Alberto Burri: The Trauma of Painting
by Andrea Kutsenkow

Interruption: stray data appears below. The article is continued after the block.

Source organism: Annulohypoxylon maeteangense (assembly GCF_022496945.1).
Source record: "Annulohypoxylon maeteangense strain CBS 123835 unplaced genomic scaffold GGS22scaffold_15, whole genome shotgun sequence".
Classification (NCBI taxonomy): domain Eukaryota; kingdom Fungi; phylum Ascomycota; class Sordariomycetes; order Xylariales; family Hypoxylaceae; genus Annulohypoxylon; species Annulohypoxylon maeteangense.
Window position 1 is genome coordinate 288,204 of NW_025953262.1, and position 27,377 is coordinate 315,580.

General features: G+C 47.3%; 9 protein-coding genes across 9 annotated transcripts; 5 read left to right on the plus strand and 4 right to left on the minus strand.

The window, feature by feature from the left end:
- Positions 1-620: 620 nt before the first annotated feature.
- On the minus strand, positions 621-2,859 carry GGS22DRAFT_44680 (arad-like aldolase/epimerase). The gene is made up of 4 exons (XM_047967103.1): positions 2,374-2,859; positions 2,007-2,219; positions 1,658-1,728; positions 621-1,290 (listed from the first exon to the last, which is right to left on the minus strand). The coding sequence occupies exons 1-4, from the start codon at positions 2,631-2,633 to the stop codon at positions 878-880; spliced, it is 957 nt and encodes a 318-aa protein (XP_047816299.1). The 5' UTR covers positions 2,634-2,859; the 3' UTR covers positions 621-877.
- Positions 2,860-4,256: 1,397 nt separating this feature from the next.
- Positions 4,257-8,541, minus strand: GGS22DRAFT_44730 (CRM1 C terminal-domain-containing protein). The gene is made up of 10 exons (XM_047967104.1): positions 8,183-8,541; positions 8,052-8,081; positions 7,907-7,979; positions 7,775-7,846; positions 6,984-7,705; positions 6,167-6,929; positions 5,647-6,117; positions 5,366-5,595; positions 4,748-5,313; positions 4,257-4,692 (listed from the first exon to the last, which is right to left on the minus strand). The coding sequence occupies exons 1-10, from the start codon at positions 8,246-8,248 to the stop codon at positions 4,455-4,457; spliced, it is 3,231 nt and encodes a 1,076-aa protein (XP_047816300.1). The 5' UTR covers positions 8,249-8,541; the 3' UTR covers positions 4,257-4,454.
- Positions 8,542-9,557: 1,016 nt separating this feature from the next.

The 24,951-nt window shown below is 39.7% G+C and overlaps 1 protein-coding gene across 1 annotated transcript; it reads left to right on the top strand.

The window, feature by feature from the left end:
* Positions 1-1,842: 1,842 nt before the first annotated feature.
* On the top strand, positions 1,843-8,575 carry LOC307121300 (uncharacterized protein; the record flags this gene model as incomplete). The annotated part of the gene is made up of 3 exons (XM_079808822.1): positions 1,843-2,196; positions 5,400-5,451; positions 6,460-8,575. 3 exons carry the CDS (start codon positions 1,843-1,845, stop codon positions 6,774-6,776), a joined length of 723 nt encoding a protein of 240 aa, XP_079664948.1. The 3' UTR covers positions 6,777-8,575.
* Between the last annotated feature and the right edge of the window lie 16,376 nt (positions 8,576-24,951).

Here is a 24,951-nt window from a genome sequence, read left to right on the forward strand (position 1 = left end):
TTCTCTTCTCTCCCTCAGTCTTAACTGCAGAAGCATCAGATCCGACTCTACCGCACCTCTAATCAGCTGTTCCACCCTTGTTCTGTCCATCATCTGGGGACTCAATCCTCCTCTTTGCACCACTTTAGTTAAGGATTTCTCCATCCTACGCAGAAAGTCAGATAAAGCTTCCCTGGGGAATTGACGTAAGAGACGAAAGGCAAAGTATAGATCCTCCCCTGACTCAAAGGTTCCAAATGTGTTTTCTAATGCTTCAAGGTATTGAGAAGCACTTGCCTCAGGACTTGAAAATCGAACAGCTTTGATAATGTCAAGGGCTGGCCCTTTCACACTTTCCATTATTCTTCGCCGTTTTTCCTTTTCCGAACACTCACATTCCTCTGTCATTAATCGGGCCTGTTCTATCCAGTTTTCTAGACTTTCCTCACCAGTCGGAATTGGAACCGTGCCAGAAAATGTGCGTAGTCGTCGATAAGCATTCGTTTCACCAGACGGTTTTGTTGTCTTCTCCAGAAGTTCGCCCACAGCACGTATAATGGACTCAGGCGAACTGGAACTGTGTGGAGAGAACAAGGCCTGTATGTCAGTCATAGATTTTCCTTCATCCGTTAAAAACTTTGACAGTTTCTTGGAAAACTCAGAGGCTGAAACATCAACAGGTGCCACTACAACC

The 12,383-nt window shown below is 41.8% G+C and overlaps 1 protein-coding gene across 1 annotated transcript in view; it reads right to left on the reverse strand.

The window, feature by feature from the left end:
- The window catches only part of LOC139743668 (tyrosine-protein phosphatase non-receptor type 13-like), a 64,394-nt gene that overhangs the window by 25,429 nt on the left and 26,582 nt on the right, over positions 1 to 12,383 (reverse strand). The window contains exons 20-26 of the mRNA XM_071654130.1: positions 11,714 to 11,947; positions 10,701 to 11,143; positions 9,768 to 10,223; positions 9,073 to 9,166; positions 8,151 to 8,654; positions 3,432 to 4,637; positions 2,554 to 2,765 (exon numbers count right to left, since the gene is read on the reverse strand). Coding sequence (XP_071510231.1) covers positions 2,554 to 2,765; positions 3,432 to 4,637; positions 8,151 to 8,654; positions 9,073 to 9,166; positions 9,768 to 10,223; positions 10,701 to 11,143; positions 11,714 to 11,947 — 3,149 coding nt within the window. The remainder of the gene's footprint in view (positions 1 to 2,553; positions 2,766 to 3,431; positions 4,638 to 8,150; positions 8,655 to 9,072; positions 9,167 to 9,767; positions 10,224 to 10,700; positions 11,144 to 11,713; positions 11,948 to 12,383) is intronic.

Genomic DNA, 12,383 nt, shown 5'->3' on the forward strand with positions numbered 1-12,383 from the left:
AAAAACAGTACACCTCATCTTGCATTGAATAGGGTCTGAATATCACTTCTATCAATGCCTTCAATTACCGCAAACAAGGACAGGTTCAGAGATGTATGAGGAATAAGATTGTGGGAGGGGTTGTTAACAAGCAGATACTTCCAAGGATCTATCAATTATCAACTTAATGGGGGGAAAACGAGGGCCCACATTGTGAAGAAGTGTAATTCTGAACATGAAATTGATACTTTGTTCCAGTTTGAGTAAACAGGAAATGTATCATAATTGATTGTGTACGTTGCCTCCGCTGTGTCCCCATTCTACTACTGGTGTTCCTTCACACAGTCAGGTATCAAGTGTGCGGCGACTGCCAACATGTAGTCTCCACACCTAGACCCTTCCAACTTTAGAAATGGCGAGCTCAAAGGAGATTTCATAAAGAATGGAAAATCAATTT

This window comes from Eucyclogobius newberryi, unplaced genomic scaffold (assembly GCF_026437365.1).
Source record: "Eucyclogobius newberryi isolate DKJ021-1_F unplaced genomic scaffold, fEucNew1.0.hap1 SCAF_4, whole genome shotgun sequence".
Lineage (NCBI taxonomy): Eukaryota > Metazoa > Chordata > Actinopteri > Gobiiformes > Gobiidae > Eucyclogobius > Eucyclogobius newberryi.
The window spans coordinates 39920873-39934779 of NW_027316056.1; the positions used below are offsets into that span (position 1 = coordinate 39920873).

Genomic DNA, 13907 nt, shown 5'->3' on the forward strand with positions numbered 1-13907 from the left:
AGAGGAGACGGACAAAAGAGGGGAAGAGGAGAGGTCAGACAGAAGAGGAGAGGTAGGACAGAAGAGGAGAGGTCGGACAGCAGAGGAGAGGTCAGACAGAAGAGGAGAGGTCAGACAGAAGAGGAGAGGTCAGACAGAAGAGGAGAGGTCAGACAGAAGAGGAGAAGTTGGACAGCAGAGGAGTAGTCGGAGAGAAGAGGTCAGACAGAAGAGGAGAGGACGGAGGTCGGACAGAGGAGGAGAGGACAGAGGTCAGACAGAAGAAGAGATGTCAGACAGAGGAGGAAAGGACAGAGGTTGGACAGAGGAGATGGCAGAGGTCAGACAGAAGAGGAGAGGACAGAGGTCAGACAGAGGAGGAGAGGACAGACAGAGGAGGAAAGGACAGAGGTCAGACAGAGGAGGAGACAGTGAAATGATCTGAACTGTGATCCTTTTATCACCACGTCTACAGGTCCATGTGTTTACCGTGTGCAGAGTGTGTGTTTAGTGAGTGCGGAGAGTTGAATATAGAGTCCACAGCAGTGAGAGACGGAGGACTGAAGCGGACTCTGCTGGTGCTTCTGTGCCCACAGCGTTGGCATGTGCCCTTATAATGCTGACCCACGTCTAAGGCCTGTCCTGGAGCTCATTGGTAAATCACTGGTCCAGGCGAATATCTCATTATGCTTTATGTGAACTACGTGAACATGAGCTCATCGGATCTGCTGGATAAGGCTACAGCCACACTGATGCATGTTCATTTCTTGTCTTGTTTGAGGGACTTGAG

When I buy tickets for a scary movie, I enter the theater wanting to be scared. When I received my invitation for the exhibition Alberto Burri: The Trauma of Painting, I wanted to feel uncomfortable. With the word “trauma” used in the exhibition title and with curator and exhibition catalogue author Emily Braun referring to Burri as the “artist of wounds,” I wanted to be confronted with the vulnerability of my own flesh and blood. However, the show was not as engaging as I had desired. Roberta Smith, in her review for The New York Times, points out the overall consistency of the show. However, the show’s weakness may be it is too consistent. Many of the works, often neutral in color, begin to look interchangeable as the ramp of the rotunda winds to a nearly anti-climatic end, except for maybe the immense scale of some of the artist’s Nero Plastic pieces and the striking red hue of his Rosso Plastic series. The show simply cannot live up to the museum’s 2013 exhibition Gutai: Splendid Playground, where the tactility of the works made the viewer more aware of his or her own body. There were many standout works in Gutai: Splendid Playground, including Kazuo Shiraga’s Wild Boar Hunting II, 1963, where viewers could almost feel the weight of the piece, of the numerous layers of viscous, red paint bearing down upon a splayed animal hide. The piece was visceral; it was raw. It convincing mimicked the turning of the inside of the body outward in ways that were perhaps never Burri’s intention. Nonetheless Alberto Burri: The Trauma of Painting does successfully display an admirable exploration of materials and techniques that is still inspiration to contemporary artists who utilize unconventional materials within their own work today.